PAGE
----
Half of Americans in Gallup’s 2018 Values and Beliefs poll say that being gay or lesbian is a trait from birth, easily eclipsing the 30% who believe it is a product of upbringing and environment. This is consistent with findings over the past few years. Another 10% say both explanations play a role, while 4% attribute being gay to something else and 6% are unsure.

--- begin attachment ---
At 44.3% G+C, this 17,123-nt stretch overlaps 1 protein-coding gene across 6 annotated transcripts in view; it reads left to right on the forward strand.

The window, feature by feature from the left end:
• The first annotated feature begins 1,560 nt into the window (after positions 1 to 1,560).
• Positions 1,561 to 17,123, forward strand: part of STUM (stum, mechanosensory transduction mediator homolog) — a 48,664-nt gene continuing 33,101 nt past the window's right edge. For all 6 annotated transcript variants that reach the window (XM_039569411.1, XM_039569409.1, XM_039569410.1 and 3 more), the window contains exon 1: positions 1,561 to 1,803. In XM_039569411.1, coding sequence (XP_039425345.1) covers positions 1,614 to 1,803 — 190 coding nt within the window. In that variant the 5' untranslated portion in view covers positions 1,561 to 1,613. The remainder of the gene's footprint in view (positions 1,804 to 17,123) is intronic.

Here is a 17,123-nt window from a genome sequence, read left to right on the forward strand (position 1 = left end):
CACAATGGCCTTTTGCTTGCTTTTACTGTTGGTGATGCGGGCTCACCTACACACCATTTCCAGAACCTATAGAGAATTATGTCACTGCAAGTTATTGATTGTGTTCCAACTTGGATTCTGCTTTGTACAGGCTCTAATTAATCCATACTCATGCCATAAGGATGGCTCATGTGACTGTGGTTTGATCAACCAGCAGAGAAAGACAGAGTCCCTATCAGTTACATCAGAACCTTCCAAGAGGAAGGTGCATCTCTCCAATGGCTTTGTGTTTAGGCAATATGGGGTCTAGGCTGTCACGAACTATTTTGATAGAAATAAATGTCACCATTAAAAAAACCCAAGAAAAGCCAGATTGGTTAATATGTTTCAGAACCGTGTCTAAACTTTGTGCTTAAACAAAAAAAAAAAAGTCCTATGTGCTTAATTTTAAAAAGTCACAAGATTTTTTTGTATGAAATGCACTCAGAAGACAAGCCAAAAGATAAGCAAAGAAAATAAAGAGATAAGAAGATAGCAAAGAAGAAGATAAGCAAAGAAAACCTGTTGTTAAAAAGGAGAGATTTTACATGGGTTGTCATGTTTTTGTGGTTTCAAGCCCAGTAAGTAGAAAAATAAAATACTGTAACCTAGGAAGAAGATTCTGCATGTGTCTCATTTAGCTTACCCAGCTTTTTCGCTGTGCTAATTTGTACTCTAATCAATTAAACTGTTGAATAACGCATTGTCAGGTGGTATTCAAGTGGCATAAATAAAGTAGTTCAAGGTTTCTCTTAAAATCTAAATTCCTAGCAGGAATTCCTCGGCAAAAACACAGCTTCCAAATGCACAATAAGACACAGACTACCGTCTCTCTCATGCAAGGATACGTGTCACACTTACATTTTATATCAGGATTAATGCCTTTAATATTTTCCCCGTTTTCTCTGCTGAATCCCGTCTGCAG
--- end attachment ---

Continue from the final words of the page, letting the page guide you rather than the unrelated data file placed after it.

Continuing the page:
When Gallup first asked this “nature vs. nurture” question in 1977, a majority of U.S. adults (56%) said being gay or lesbian was due to people’s upbringing and environment, and only 13% saw it as a birth trait. Attitudes didn’t shift markedly until after 1989. Between 1989 and Gallup’s next update in 1996, the percentage believing sexual orientation is determined at birth jumped from 19% to 31%, and reached 40% by 2001. Opinion remained steady for the next 12 years, as Americans were roughly split between the two positions. Since 2012, the percentage assigning sexual orientation to nature rather than nurture has inched up another 10 percentage points.